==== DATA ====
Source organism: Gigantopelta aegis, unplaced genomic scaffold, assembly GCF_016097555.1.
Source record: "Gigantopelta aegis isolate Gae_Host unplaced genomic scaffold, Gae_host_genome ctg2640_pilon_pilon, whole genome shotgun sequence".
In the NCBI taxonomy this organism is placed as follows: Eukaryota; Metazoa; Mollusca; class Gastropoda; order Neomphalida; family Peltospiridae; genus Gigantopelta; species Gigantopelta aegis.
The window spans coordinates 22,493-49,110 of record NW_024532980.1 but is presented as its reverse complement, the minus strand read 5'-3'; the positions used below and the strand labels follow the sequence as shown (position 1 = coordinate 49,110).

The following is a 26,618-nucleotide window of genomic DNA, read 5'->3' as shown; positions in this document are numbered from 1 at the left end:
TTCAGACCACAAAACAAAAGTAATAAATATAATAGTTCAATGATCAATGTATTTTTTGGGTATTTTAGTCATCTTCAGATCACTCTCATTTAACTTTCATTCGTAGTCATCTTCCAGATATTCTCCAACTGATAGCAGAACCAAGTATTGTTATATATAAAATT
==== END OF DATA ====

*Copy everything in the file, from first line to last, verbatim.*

Source organism: Gigantopelta aegis, unplaced genomic scaffold, assembly GCF_016097555.1.
Source record: "Gigantopelta aegis isolate Gae_Host unplaced genomic scaffold, Gae_host_genome ctg2640_pilon_pilon, whole genome shotgun sequence".
In the NCBI taxonomy this organism is placed as follows: Eukaryota; Metazoa; Mollusca; class Gastropoda; order Neomphalida; family Peltospiridae; genus Gigantopelta; species Gigantopelta aegis.
The window spans coordinates 22,493-49,110 of record NW_024532980.1 but is presented as its reverse complement, the minus strand read 5'-3'; the positions used below and the strand labels follow the sequence as shown (position 1 = coordinate 49,110).

The following is a 26,618-nucleotide window of genomic DNA, read 5'->3' as shown; positions in this document are numbered from 1 at the left end:
TTCAGACCACAAAACAAAAGTAATAAATATAATAGTTCAATGATCAATGTATTTTTTGGGTATTTTAGTCATCTTCAGATCACTCTCATTTAACTTTCATTCGTAGTCATCTTCCAGATATTCTCCAACTGATAGCAGAACCAAGTATTGTTATATATAAAATT